Following this approach, with the help of the Wikidata plug-in, the authors retrieved the Q numbers of place names on the list of locations as prepared by the clustering techniques discussed in the previous section. They also retrieved the latitudes and longitudes belonging to these place names from the Wikidata database. While the retrieval was automated, the historian had to manually find the remaining place names (see Hurt 2021). The process produced a list of identified and correct place names, which could be linked to the relevant records in the dataset.

4. Visualisations

After reconciling geolocations, the phase of visualisation provided further challenges. Decisions made during this phase could carry further possibilities of epistemic errors, therefore, the balance of accuracy and precision still had to be kept in mind while choosing what and how to visualise. Firstly, as not all the records could have been connected to exact locations, the extent of visible uncertainty had to be decided. Should the user be aware of the data’s uncertainties, or should the authors eliminate fuzziness from the visualisation to reinforce useability and avoid information overload? The problem also implies exploring whose responsibility – the data visualiser’s or the users’– it is to deal with uncertainty.

On the one hand, if the user should deal with uncertainty, then the visualisation must embrace fuzziness to let the user choose between possible options. The GeoBlobs project by City, University of London and The National Archives has already explored an alternative to depicting the uncertainty in place names (Liem et al. 2018, 2023). The creators of GeoBlobs took the ambiguous locations and georeferenced them in such a way that the user could slide the polygons to explore the coordinate options. While the GeoBlobs project is a fascinating alternative, the present project focused on using only cleaned coordinates to help with storytelling.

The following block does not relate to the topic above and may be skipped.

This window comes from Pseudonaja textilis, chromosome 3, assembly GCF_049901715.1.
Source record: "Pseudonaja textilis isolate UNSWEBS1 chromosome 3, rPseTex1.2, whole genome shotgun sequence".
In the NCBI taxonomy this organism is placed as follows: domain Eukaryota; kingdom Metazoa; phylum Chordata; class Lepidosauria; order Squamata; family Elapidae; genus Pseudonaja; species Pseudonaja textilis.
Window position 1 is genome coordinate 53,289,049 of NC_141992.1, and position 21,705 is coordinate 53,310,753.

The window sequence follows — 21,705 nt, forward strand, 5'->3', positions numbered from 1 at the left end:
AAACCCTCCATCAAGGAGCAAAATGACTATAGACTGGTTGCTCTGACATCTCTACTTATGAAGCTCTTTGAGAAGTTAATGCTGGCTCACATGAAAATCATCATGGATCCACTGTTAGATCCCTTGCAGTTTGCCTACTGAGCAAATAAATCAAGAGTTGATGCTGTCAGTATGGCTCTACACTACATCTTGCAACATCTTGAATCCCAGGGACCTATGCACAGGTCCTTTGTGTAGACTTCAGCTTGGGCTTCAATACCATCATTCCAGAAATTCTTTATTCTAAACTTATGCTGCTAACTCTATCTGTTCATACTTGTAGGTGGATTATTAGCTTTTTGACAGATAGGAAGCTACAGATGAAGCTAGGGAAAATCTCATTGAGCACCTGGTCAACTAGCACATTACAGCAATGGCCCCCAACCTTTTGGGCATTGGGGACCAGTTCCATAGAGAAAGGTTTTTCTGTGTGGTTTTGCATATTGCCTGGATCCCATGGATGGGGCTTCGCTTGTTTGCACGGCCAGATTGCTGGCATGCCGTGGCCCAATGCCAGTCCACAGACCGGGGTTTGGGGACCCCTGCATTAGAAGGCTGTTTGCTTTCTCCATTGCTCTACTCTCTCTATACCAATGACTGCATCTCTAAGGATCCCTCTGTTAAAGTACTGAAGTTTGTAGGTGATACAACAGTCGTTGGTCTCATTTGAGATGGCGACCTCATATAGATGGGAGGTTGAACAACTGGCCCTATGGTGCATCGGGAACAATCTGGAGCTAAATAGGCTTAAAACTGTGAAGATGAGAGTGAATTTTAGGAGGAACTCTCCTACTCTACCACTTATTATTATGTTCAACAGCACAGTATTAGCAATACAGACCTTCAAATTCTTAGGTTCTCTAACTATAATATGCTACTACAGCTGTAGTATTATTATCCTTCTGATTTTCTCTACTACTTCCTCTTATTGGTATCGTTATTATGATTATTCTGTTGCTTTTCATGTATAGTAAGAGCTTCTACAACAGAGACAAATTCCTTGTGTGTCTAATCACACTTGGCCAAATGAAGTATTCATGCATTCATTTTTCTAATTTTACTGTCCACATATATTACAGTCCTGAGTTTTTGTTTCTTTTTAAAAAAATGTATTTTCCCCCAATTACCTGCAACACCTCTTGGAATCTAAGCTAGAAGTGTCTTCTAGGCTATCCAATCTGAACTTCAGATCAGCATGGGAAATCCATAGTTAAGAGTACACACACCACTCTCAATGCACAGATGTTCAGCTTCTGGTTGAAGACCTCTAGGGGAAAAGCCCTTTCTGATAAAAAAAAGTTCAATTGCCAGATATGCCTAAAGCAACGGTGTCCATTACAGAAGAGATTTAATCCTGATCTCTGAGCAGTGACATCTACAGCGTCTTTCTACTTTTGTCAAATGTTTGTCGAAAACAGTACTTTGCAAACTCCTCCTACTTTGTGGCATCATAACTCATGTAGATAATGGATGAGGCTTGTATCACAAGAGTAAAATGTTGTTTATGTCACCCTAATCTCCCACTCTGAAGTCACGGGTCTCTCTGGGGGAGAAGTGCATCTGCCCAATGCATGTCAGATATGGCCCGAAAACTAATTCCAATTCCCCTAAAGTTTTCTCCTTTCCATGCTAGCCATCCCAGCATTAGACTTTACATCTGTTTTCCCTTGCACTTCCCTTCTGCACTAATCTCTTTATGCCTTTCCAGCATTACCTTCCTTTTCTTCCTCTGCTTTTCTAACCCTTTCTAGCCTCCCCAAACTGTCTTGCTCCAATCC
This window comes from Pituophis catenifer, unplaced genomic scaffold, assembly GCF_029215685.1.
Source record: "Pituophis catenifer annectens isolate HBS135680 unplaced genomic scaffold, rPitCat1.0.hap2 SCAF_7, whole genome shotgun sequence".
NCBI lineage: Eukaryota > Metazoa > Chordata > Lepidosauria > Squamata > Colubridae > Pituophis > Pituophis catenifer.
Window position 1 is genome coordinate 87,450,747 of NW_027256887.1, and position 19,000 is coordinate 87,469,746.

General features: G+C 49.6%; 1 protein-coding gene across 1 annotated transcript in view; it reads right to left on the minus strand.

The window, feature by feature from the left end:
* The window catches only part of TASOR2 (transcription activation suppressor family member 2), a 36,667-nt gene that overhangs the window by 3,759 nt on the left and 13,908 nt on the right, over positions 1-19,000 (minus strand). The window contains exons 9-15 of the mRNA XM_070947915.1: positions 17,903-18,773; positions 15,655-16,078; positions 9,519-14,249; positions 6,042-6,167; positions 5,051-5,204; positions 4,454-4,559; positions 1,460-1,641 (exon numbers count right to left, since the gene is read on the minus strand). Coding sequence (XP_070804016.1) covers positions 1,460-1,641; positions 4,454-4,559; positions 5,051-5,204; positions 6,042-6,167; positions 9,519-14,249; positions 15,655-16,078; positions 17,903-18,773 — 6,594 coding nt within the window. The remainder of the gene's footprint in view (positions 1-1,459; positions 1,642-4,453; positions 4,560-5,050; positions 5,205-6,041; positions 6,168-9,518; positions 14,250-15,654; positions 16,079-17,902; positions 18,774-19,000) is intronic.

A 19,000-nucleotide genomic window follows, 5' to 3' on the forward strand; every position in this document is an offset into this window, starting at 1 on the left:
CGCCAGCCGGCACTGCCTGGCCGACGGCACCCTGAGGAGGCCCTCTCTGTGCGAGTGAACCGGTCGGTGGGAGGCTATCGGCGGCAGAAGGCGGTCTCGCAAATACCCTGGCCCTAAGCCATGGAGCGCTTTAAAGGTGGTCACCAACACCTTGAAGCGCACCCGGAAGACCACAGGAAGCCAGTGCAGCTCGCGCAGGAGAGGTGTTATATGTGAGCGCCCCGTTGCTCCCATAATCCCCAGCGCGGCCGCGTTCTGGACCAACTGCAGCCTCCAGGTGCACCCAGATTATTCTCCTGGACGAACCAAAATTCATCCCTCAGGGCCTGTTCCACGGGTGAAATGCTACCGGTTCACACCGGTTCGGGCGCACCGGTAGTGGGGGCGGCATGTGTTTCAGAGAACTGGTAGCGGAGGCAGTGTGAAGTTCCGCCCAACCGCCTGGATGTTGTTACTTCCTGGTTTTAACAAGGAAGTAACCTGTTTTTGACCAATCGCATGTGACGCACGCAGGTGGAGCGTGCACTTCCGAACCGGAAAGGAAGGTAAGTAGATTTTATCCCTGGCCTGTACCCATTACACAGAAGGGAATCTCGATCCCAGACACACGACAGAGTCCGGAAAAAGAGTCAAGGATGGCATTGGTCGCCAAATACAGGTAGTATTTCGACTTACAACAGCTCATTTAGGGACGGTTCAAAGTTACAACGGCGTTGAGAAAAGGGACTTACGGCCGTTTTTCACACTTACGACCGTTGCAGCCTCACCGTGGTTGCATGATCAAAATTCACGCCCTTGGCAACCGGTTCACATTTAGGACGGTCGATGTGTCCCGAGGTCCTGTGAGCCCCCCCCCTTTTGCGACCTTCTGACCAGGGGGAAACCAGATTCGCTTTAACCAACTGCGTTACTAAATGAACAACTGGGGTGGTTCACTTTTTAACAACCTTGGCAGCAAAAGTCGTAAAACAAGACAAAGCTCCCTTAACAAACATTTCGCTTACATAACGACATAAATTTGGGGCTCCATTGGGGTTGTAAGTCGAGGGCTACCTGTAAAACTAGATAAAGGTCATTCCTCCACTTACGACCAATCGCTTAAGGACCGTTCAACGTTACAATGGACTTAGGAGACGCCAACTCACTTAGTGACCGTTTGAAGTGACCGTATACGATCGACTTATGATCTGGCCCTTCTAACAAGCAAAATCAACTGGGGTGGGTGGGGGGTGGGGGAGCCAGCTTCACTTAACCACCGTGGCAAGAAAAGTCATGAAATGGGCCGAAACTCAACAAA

In attempts to visualise part of Operation War Diary, a method was chosen that provides an easy-to-follow storyline, has storytelling characteristics and is understandable for the wider public, not only for experts or researchers. Therefore, the visualisations do not represent uncertainty but instead use the information remaining after reducing the noise. This may have resulted in omitting data which should have been kept (false negatives), but in exchange there is a more in-depth and clear interaction between the data and the user.